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15 Apr 2018, 7:48 am

I have a question for you, OP. Suppose that your wife was the major breadwinner and she broke her neck, becoming a quadraplegic. Would you abandon her for someone more useful to you?



XFilesGeek
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15 Apr 2018, 8:02 am

My aunt's best friend never left her husband even after he was physically assaulted and rendered unable to work.


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SaveFerris
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15 Apr 2018, 8:13 am

I don't read French so am going to ignore who this question is aimed at :twisted:

Your OP happened to me but in reverse , my GF became ill and could no longer work , it just made me work twice as hard but the relationship between us didn't change due to her not working ( obviously when a person is in constant pain , life is not fun so our relationship is not exactly the same as it was before she became ill).


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ltcvnzl
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15 Apr 2018, 8:22 am

i actually remember a scenario that may apply to my relationship in future and sort of applies to this question. i think about working in foreign public service, and most of times, your partner can't work in the country you are in. but then you often got some extra money so it wouldn't be a problem money-wise (even if you don't, the salary is often good) and as we would be moving to a new country every 2-4 year, i guess it wouldn't be so boring to him as he could use his free time to learn the language, explore the new place, etc. Also if we have children, they will probably need a lot of more work at home as they will need to learn a lot of new languages, so having a stay-at-home partner will be great.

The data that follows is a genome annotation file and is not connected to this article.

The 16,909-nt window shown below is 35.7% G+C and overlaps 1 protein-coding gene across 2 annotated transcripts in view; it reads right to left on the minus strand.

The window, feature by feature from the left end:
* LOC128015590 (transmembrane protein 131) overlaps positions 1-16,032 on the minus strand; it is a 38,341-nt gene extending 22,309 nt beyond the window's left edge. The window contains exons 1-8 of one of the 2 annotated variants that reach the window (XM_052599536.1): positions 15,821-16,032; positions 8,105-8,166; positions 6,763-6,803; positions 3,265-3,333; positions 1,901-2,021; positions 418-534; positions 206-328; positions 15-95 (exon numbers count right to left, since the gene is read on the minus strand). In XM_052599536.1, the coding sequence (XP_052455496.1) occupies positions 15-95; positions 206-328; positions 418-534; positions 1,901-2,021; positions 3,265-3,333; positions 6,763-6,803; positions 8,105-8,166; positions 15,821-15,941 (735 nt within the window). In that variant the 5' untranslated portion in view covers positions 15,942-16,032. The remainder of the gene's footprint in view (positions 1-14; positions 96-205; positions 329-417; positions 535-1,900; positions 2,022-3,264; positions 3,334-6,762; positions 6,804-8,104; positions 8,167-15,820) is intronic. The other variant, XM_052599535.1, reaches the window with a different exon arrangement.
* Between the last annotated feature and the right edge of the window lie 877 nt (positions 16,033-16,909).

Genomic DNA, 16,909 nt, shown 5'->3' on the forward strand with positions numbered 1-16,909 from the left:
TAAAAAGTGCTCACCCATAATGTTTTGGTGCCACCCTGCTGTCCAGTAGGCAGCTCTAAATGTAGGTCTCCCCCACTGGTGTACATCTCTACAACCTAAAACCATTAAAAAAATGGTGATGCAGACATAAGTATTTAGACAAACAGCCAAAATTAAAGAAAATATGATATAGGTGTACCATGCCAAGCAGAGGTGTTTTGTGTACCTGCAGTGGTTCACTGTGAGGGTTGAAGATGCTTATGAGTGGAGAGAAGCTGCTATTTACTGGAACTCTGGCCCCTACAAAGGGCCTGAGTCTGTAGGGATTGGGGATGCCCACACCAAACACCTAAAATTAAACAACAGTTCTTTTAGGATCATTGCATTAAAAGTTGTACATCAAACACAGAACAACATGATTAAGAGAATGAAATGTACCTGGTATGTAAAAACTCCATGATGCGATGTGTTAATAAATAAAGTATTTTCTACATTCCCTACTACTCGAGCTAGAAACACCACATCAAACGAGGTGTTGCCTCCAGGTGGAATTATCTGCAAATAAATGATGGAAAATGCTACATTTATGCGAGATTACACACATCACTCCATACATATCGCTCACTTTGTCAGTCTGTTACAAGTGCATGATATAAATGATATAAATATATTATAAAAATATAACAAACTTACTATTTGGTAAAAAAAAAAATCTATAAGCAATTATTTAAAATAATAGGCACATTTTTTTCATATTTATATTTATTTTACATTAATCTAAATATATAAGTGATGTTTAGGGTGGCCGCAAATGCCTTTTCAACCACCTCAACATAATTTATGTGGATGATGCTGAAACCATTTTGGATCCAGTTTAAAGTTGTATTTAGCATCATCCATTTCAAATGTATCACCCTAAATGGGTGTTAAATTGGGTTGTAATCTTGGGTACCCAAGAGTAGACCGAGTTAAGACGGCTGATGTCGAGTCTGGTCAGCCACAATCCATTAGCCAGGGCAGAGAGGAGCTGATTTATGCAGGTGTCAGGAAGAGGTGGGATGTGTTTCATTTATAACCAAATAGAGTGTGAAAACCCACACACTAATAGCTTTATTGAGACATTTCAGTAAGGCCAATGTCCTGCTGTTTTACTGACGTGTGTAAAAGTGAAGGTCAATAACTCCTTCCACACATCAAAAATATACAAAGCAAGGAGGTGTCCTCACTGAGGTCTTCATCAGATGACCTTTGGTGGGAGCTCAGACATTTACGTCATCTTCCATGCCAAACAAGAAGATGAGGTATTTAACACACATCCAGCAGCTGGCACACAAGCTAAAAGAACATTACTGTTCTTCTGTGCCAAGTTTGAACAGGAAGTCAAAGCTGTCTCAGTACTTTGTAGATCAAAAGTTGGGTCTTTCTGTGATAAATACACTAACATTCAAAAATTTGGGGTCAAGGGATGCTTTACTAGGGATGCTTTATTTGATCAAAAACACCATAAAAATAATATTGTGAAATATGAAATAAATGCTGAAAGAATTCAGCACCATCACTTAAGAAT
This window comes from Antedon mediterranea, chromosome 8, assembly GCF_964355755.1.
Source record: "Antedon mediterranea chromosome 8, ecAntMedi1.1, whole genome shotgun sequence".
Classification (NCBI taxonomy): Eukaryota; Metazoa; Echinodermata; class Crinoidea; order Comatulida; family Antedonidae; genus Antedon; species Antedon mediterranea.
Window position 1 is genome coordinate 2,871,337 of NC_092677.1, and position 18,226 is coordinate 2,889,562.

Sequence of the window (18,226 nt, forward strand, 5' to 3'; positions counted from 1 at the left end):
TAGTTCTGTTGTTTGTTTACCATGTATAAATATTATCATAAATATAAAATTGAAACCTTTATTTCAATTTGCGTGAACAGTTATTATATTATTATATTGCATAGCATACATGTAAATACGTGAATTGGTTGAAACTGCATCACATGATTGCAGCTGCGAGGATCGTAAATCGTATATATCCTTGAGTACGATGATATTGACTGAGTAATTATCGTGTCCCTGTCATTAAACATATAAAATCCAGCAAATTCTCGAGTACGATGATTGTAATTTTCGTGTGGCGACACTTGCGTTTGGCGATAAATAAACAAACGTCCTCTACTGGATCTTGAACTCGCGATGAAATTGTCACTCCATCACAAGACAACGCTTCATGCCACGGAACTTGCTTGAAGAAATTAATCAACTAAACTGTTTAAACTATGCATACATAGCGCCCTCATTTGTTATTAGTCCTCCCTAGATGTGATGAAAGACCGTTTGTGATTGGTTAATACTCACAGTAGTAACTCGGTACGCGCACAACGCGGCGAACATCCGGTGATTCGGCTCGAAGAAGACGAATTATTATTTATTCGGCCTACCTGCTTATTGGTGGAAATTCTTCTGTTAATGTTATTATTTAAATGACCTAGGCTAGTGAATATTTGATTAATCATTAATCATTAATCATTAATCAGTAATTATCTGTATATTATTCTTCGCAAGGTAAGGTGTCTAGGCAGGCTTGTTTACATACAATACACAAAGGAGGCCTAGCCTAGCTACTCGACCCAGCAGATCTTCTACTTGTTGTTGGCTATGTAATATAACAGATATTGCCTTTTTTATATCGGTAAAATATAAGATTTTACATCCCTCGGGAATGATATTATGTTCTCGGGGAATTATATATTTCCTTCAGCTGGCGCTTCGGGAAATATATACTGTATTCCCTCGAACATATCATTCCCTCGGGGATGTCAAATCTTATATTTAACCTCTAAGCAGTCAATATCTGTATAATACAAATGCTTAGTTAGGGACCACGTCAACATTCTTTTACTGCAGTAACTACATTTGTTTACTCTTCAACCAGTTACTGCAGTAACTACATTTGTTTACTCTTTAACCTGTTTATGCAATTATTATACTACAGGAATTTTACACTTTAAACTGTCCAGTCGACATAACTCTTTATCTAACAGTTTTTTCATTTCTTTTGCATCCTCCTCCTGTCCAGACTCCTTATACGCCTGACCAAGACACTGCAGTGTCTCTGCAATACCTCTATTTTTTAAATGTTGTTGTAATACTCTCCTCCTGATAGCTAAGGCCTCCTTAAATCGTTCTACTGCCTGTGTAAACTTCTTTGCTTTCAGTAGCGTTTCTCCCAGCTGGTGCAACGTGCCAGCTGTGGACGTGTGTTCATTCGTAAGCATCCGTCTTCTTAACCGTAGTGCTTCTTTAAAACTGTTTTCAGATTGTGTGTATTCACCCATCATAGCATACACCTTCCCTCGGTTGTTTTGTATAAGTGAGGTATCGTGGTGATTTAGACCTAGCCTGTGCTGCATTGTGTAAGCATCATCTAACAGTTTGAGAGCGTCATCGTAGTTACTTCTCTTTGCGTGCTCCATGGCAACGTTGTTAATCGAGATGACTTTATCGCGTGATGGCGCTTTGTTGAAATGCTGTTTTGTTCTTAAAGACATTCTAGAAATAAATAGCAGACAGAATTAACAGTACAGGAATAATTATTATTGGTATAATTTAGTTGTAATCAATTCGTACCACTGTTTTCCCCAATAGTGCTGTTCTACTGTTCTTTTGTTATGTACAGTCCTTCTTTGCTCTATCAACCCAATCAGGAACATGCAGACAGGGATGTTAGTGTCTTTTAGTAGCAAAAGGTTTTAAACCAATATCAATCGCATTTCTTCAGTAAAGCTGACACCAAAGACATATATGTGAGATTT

Spiderpig
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15 Apr 2018, 9:24 am

I so envy your boyfriend.


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magz
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15 Apr 2018, 9:37 am

Spiderpig wrote:
You see, true, unwavering love exists---you just have to prove to be tough and successful enough to earn it first.

You know, there is a grain of truth in what you are telling.

I'm from non-capitalistic background, so it's not much about money. But I've had some spectacular successes in different competitions (male dominated) about high school age. No money but quite a lot of prestige.
And I learned the hard way that guys are not handling well if their woman is more successful than them. My boyfriends all went through the same schemes of low self esteem, depression and passive agression... until I paired up with one comparably successful to me.

I don't know if it's culture or something deeper. I don't know if it can be changed or not. But this is the world I am living in. If I don't want to give up my own ambitions (and I don't) and I want to be with a man (and I do), he needs to be as ambitious as I am. For his own mental health's sake.